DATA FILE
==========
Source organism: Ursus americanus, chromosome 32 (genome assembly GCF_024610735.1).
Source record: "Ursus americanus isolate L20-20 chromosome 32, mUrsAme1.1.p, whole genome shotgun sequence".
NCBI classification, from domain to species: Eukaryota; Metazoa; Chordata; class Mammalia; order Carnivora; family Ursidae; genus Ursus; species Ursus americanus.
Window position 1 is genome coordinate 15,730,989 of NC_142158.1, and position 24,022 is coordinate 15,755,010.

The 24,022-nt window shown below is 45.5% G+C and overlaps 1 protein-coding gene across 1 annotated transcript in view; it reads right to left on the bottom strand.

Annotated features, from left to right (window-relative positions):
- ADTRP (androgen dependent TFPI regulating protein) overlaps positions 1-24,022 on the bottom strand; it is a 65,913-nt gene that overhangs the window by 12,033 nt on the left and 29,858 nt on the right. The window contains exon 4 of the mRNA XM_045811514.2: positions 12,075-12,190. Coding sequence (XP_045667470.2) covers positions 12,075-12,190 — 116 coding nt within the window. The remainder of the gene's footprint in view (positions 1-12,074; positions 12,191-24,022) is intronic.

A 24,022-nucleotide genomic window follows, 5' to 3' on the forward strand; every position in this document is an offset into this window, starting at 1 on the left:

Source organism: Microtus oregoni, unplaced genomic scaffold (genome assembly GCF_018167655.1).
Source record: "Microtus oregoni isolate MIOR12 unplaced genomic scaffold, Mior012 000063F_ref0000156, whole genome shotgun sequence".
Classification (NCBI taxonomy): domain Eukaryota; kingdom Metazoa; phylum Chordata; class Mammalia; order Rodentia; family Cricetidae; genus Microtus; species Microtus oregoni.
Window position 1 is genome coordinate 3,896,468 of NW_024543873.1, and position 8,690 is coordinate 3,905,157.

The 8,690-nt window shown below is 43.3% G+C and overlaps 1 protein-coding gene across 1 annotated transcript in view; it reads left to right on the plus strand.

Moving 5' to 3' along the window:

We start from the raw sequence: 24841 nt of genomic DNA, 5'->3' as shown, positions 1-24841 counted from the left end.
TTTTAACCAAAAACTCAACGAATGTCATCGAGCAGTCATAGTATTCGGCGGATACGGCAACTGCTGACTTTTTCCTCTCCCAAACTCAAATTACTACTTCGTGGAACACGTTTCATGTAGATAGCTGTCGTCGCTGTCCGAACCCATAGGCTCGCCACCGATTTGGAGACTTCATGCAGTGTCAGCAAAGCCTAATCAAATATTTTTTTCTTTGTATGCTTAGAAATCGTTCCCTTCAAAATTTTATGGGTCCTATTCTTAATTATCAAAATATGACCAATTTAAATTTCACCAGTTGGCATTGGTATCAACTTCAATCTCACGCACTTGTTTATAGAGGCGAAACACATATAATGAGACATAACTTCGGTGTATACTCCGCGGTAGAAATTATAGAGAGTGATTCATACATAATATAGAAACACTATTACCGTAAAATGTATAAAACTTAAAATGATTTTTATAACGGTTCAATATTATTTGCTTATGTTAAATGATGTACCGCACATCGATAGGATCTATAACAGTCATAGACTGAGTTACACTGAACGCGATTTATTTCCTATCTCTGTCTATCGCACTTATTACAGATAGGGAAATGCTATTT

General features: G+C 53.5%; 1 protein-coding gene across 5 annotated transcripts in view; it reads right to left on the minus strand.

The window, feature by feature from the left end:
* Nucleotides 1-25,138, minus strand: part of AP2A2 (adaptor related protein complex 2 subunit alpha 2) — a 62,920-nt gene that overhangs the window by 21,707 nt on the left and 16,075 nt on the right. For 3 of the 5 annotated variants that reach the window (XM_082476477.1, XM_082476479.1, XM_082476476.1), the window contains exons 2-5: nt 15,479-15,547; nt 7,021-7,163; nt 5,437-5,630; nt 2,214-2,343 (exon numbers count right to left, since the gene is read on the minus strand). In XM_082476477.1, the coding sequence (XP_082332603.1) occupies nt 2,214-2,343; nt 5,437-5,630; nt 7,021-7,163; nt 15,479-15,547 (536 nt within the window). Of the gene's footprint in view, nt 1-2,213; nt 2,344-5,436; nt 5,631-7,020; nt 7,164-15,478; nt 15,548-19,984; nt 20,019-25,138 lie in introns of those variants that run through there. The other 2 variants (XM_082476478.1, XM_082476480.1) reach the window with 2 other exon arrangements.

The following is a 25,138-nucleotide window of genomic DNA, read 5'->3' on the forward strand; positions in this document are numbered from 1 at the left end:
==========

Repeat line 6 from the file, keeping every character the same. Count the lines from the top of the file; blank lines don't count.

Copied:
Annotated features, from left to right (window-relative positions):